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HLA Test

The Human Leukocyte Antigen HLA are proteins or markers that are present on the White blood cells and tissues of the body. HLA test, also known as HLA typing or tissue typing, identifies antigens on the WBCs that determine tissue compatibility for organ transplantation. These HLA markers are inherited from parents. This test is performed for kidney, bone marrow, liver, pancreas, and heart transplants. The transplant will be successful if HLA of donor closely matches with HLA of the patient. If the HLA of the donor and recipient do not match, the immune system of the recipient will assume the donor's HLA antigens as foreign. This causes rejection of the transplanted tissue or organ. This condition is called GVHD or Graft Vs Host disease. Recipients who receive mismatched transplant are at the highest risk of developing this condition. However, GVHD can occur even with proper HLA matching. HLA test also screens recipients for the presence of antibodies that might attack the transplanted tissue or organ as part of an immune response.


Though HLA typing is normally used to screen patients and donors for matching HLA antigens, it can also be undertaken for diagnostic purposes. The presence of HLA antigen B27 is explored to diagnose certain auto immune diseases like ankylosing spondylitis, reactive arthritis and anterior uveitis. HLA-DR15, HLA-DQ6 is associated with Narcolepsy.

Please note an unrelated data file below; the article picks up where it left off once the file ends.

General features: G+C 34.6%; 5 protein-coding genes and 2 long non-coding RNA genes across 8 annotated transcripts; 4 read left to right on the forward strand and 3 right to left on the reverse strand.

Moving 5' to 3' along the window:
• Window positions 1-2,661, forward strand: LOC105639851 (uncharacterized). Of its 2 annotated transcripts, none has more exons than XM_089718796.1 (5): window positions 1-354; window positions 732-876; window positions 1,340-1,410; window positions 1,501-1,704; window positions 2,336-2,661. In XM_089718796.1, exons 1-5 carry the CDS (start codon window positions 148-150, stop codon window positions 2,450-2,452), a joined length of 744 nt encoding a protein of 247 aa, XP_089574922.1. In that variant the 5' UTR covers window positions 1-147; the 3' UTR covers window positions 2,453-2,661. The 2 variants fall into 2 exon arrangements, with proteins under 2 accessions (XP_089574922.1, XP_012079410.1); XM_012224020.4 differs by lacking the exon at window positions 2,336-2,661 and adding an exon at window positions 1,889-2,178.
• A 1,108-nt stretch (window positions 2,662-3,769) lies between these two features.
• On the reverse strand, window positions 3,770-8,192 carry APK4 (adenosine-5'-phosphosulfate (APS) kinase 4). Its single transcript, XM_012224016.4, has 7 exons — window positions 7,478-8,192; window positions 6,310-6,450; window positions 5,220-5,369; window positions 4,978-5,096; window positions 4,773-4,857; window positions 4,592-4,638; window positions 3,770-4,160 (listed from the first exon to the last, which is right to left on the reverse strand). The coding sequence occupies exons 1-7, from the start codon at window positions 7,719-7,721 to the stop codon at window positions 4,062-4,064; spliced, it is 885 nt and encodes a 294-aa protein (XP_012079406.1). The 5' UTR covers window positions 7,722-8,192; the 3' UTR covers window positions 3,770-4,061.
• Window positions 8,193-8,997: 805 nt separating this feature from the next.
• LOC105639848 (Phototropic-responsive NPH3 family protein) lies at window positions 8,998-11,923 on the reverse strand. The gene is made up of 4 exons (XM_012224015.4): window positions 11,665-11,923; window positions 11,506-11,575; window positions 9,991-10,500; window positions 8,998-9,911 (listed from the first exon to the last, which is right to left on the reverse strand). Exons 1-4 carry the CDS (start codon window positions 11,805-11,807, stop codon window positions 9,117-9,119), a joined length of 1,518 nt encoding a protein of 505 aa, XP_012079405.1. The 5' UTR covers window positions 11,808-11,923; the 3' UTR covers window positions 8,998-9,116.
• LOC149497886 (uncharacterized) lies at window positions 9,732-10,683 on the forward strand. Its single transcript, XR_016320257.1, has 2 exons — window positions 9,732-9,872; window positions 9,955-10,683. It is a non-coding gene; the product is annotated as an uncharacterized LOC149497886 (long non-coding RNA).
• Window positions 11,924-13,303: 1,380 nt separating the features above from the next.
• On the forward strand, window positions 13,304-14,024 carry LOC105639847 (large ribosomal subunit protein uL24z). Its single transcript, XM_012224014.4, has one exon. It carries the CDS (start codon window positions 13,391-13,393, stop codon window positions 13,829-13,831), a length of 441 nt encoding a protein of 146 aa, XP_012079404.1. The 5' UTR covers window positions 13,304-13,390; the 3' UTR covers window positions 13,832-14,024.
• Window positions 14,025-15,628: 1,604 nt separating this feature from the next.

Each HLA gene can have huge number of variations called alleles. There are 3 general groups of HLA that play an important role in matching prior to transplantation. They are the A, B and DR antigens. These are inherited from parents, one set of A, B and DR from mother and another set of A, B and DR from father. Thus there are two antigens for each letter and they are identified by different numbers.


HLA Test Process

HLA Test matches alleles of donors and recipients either by performing serological HLA testing or molecular (DNA) typing. Children from the same set of parents are likely to have the best HLA match possible. There is 1 in 4 chances that siblings will inherit the same genes from their parents. This is considered as ideal match.

Once the match has been identified, the next step would be to test for antibodies in the recipient. It is a vital step in HLA testing as antibodies have the potential to attack donor tissues that have the corresponding HLA type.


After testing for antibodies in the recipient, cross matching test is performed to identify donor specific antibodies. Cross matching is performed right before transplant. A cross match determines if the recipient's body contains antibodies formed against the potential donor's antigens. To perform the cross matching, a small amount of the recipient's serum is combined with the donor's white blood cells (T and B lymphocytes). If the recipient has antibodies that are specific to donors HLAs, the donors cells get damaged. This type of reaction is called positive cross match and indicates the incompatibility between recipient and the donor. A blood sample is needed to perform HLA typing. Testing is done using white blood cells and DNA. It takes about two weeks to receive the results.


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Collection of Pages - Last revised Date: September 21, 2020